In December 1994, after the Horn government had taken office, Matolcsy was forced to give up his directorial seat at the EBRD in London, and in the following months he returned to the directorial post at the foundation, as though in the intervening years the post had been kept open for him. Under the Socialist-Free Democrat government, the foundation was not left wanting, even if the effects of the change in the political wind could be felt. The material summarising the experience of privatisation in the first government term following the change of regime was put together at the start of 1995 for 2.5 million forints, a trifle compared to the previous sums of money.  Of course this was not bad money, especially if we consider that the average wage at the time was 38,900 forints a month. Among MNV documents dating from this time, Matolcsy’s signature can be seen on half a dozen contracts dated 1995 and worth a total of 10.1 million forints (USD 75,000). From this point, however, less is known of the foundation’s operations, revenue and clients.

Nobody knows a thing

It is particularly strange and thought provoking that practically no documents remain from the MNV, a state body with the power to set up legal entities, covering 1995 to 1997. However, the deeds of foundation clearly define the board of trustees’ financial reporting obligations: “The board of trustees […] are required each year to report to the establisher, and those connected to the foundation about its work, especially the foundation’s asset management and utilisation”. This expression, moreover, does not require the more common formal report, revealing little, but a substantial stocktaking. The MNV claims that it does not have a single one of these reports at its disposal, just as it was unable to produce a single financial report for us.

The foundation is in principle totally open and transparent.  According to its documentation “anyone can access all the classes of document related to the operation of the foundation (correspondence, contracts, bank statements, invoices, records, accounts etc.)”. But in practice nothing comes of this. In fact the foundation is unreachable, its telephone number does not work, and at its headquarters we only got as far as the intercom on the door, where an apparently embarrassed young man did not want to enlighten us as to how to contact the foundation. Adding spice to this, the property that serves as the headquarters of the foundation happens to belong to the Matolcsy firm Növekedéskutató, later Magyar Gazdaságfejlesztési Intézet (MGFI), now known as Mém Műhely Kft, and is also the registered office of that company. The young man acknowledged that he is employed by the company, but declined to give any further information. (Who knows, perhaps we were lucky enough to meet the current owner, Máté Huba Matolcsy).

According to the public registry of the National Judicial Authority, the current president of the TA’s board of trustees is Marianna Harczi, and its members Norbert Csizmadia and Imre Réfy – all old confidantes of György Matolcsy. We tried to contact them, too: the founding MNV claimed it could not give us contact details, so we tried to reach Harczi and Csizmadia through their lawyer, but neither of them wanted to comment. Réfy simply hung up when we finally reached him by telephone and learnt what we were after. Incidentally, Réfy is the deputy mayor of the Gyöngyi Matolcsy-led town of Balatonakarattya, the director of Mrs. Matolcsy’s election campaign, and in his own words, an old friend of the Matolcsy family. Csizmadia formerly served as a state secretary in the Ministry for National Economy (NMG) and the post created specially for her under Matolcsy of managing director for strategy at the Hungarian National Bank (MNB). And both of them are members of the Pallas Athéné [Athena] Foundation’s board of trustees.

So everywhere we tried, we ran up against a wall. And as only the foundation’s reports from 2011 onwards are public, no documents relating to the earlier period – beyond the deeds of foundation and related documents at the Municipal Court of Budapest – are accessible. What we are able to find out, we have to rake out from other sources. As we wrote in the first part of this series, the TA’s revenue between 2005 and 2010 was 180.9 million forints, which came from the party foundation run by György Matolcsy until 2007, the PMA. The TA – in close cooperation with Matolcsy’s Növekedéskutató – helped Fidesz with its preparations for the election. It seems to have been Matolcsy’s good fortune that the foundation moved ever closer to Fidesz in these years and, at least in part, functioned as one of the party’s background institutions. This, however, runs counter to the TA’s founding certificate, which prescribes political independence: “The foundation shall not engage in directly political activities, and will not participate in any party political election or other campaign, regardless of which party, and will take not a public stand on behalf of any party.” Over the years, the state-founded Tulajdon Alapítvány (TA) and the privately owned Növekedéskutató (later MGFI) worked together in a veritable symbiosis, which of course was not difficult, given the two entities operated out of the same registered offices, and even shared telephone and fax numbers.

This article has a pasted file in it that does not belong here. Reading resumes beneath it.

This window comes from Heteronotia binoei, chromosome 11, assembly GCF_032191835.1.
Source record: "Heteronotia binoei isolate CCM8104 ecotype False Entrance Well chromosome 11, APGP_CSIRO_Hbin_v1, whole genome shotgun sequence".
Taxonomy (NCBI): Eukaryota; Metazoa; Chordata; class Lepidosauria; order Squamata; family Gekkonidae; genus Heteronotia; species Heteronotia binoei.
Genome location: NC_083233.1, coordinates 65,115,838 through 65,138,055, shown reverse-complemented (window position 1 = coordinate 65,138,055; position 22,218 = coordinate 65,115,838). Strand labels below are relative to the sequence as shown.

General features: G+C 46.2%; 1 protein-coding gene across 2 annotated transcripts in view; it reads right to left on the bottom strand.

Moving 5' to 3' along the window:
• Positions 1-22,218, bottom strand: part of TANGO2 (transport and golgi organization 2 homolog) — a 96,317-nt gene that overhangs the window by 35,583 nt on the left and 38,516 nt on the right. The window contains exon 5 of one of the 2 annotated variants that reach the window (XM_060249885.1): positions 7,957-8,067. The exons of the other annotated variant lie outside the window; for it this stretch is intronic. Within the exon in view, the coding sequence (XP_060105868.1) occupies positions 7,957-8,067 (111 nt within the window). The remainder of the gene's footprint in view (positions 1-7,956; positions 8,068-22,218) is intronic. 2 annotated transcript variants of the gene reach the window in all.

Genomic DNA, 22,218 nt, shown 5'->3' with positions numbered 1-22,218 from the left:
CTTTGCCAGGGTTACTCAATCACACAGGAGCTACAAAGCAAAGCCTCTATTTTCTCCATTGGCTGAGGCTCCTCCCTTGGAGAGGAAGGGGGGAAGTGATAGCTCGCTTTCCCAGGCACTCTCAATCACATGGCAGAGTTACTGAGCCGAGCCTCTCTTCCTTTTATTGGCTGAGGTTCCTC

Grants, mental health and emptying out

We know more about the period after 2010: under the new law on association, civil organisations are obliged to deposit their reports at the OBH. From these, it emerges that between 2010 and 2014, TA’s revenue was 173 million forint (USD 750,000) – 2010 was an outstandingly good year, when revenue reached 66 million (USD 295,000). According to the reports, the funds came partly from “other support”, and partly – mainly – from analyses conducted as public benefit activities. However, there is not a single word about the foundation’s clients, supporters or sources of income. What can be established is that the foundation did not directly receive any state, local government, or European Union funding in this period, as these have to be itemised. This, of course, does not rule out the possibility that state funds did not reach the foundation indirectly, for example via the Fidesz party foundation. Between 2011 and 2014 the TA board of trustees paid grants totalling 75.5 million forints (USD 330,000) (there is no data for 2010), but it remains unclear to whom. With one exception: according to the report, in 2014 one or more (we do not know who) members of the board of trustees shared a stipend of 4.2 million forints (USD 18,000), presumably in contravention of the rules.